Two more days, two more books.
I'm rediscovering all the great short novels in my house. Who knew the shelves held so many? I might never have remembered them without this urgent need for short books.
I reread Fahrenheit 451 last night for the first time since college, when Ray Bradbury came to speak and I soaked up every word. I still want to "graduate from the library" the way he claims to have done, but I fear I fall short.
I am astonished to think that he wrote F. 451 in 1952, never having seen ear buds and ipods and large-screen TVs; and a whole generation of increasingly obese preteens (30%) who do little besides play Nintendo and Wii; and hoards of teens who sit in rooms full of other kids and text as if no one else exists. And nobody reads. And picture books are dying a slow death. And literary fiction is dying a speedy one. And book stores have to sell movies and music and coffee to stay alive. And anti-racist books like To Kill a Mockingbird are banned because they use the word "nigger".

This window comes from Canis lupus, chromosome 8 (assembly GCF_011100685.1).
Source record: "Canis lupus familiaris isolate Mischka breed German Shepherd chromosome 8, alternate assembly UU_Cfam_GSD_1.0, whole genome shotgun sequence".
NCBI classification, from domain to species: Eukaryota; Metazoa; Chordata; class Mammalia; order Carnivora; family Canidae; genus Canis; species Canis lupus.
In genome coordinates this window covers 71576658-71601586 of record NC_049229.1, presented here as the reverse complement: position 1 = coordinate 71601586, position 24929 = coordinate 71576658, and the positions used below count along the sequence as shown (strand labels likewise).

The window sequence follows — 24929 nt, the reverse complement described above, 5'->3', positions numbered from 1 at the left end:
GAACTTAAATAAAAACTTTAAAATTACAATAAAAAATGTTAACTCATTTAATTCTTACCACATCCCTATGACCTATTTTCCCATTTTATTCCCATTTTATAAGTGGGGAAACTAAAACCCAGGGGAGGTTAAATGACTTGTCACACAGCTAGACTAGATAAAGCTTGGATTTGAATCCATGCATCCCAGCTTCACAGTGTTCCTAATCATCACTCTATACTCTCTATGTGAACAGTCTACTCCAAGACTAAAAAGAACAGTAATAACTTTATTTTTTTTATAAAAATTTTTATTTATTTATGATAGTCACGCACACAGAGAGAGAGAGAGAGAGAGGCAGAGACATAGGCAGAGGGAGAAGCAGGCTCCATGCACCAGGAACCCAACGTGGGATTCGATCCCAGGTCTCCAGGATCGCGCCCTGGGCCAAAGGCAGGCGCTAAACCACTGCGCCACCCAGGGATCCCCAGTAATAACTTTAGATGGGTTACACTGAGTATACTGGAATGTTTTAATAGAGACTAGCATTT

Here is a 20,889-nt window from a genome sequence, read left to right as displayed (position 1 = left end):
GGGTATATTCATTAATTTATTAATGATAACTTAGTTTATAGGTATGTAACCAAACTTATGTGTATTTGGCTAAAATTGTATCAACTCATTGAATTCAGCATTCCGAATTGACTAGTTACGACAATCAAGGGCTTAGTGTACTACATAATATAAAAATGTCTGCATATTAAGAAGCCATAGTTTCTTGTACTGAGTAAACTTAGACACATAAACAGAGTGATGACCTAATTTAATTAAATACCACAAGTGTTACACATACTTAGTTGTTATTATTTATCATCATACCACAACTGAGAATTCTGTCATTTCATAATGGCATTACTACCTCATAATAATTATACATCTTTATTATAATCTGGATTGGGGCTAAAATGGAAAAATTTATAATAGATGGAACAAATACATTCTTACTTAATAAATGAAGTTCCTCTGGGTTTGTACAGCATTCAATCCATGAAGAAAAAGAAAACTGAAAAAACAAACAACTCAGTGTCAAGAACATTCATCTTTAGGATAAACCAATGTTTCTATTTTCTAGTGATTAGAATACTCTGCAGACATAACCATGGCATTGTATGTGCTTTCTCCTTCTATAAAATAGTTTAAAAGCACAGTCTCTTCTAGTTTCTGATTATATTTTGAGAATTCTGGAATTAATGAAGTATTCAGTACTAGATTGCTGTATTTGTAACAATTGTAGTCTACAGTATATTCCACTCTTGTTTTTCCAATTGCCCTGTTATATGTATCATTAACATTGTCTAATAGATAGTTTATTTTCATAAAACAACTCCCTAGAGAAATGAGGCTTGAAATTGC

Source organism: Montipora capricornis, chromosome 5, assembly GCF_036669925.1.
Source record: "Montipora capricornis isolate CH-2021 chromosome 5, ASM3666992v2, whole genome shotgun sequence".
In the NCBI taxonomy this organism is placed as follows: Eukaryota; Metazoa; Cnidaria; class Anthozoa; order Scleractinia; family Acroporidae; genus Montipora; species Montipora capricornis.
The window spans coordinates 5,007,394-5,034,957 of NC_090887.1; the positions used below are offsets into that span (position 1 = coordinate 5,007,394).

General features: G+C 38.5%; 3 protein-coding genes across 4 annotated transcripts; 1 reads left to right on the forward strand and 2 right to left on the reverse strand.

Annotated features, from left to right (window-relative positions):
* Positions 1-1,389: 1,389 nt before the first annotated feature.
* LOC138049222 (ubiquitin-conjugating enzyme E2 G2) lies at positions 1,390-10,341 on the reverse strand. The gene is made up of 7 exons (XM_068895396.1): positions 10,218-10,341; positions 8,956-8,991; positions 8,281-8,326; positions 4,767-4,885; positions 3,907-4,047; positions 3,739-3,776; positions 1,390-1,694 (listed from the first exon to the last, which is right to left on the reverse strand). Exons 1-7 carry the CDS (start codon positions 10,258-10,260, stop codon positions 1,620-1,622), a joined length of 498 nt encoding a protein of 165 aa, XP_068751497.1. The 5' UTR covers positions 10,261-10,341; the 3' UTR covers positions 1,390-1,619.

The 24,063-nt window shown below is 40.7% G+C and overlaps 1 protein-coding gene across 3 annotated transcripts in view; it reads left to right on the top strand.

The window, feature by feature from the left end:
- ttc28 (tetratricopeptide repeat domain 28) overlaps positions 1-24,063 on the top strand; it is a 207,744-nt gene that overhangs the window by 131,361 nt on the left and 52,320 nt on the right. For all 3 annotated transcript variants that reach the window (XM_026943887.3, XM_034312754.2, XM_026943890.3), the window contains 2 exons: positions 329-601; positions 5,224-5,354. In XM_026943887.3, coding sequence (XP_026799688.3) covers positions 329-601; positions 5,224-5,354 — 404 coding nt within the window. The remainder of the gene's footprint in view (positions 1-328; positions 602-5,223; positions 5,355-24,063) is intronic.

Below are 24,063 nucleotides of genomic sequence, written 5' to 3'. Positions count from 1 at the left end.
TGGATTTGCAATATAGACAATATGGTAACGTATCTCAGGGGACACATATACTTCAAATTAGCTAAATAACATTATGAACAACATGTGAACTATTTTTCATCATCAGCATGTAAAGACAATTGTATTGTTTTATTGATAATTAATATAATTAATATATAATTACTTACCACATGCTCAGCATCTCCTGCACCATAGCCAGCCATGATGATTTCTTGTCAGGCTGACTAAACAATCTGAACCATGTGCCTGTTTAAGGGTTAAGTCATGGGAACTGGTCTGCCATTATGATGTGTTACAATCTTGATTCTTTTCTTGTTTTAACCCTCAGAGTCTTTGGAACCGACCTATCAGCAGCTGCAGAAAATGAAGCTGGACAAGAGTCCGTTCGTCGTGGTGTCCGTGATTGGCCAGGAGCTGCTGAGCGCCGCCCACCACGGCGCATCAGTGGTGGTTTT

Call Bradbury a prophet? Or just perceptive and imaginative?
I also learned that my guess was right, that Ray Bradbury wrote episodes of "Twilight Zone." They were so reminiscent of Martian Chronicles. I figured.
On to my next short book...
Imagination doesn't just mean making things up. It means thinking things through, solving [problems] or hoping to do so, and being just distant enough to be able to laugh at things that are normally painful. [Some people] would call this escapism, but they would be be entirely wrong. I would call fantasy the most serious, and the most useful branch of writing there is.
--Diana Wynne Jones
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